Characterization of IBS-like symptoms in patients with ulcerative colitis in clinical remission

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Gastrointestinal symptoms compatible with Irritable Bowel Syndrome (IBS) are common in patients with inflammatory bowel disease. It has been suggested that these symptoms are a reflection of occult inflammation rather than coexisting IBS. The aim of this study was to characterize IBS-like symptoms in patients with Ulcerative Colitis (UC) in clinical remission by assessing inflammatory markers, psychological symptoms, and quality of life.


Ninety-four patients with new onset of UC were followed prospectively during 3 years with yearly follow-up visits. The patients completed self-administrated questionnaires. Fecal calprotectin was used as an inflammatory biomarker. Remission was defined as a total Mayo-score ≤2 and an endoscopic subscore ≤1, with no relapse during the 3-month period prior to visit.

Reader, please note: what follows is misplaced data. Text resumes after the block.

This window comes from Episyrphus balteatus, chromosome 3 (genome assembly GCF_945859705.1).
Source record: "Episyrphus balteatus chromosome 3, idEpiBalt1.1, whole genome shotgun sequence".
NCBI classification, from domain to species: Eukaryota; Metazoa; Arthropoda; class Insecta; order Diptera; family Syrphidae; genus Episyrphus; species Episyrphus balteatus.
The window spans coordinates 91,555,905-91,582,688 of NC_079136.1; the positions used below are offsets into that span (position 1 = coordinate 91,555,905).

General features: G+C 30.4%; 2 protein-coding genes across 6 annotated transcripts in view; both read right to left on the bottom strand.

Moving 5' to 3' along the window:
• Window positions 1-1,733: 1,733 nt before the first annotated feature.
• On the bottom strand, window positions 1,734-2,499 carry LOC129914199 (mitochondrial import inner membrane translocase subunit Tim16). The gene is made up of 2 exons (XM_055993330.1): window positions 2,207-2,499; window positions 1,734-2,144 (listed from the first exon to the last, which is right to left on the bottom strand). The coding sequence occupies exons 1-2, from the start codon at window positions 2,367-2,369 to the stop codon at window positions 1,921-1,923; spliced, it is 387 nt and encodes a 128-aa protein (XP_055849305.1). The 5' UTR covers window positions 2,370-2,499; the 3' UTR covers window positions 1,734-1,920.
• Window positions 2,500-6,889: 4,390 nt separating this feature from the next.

Key Results

The prevalence of patients that fulfilled Rome II criteria for IBS among UC patients in remission was 11% at visit 1, 23% at visit 2, and 17% at visit 3. When comparing UC patients in remission with and without IBS-like symptom, patients with IBS-like symptoms had more severe gastrointestinal symptoms, tendencies toward more severe psychological symptoms and reduced levels of quality of life, but the calprotectin levels did not differ between the two groups.

Conclusions & Inferences

IBS-like symptoms are common in patients with UC in clinical remission and these fluctuate over time. The symptoms are associated with poor psychological well-being and reduced quality of life, and do not seem to be a reflection of low-grade inflammatory activity.

Conclusions & Inferences

Percentage of UC patients with active disease and patients in remission with (UCR+IBS) and without (UCR) IBS-like symptoms at three yearly follow up visits after disease onset.

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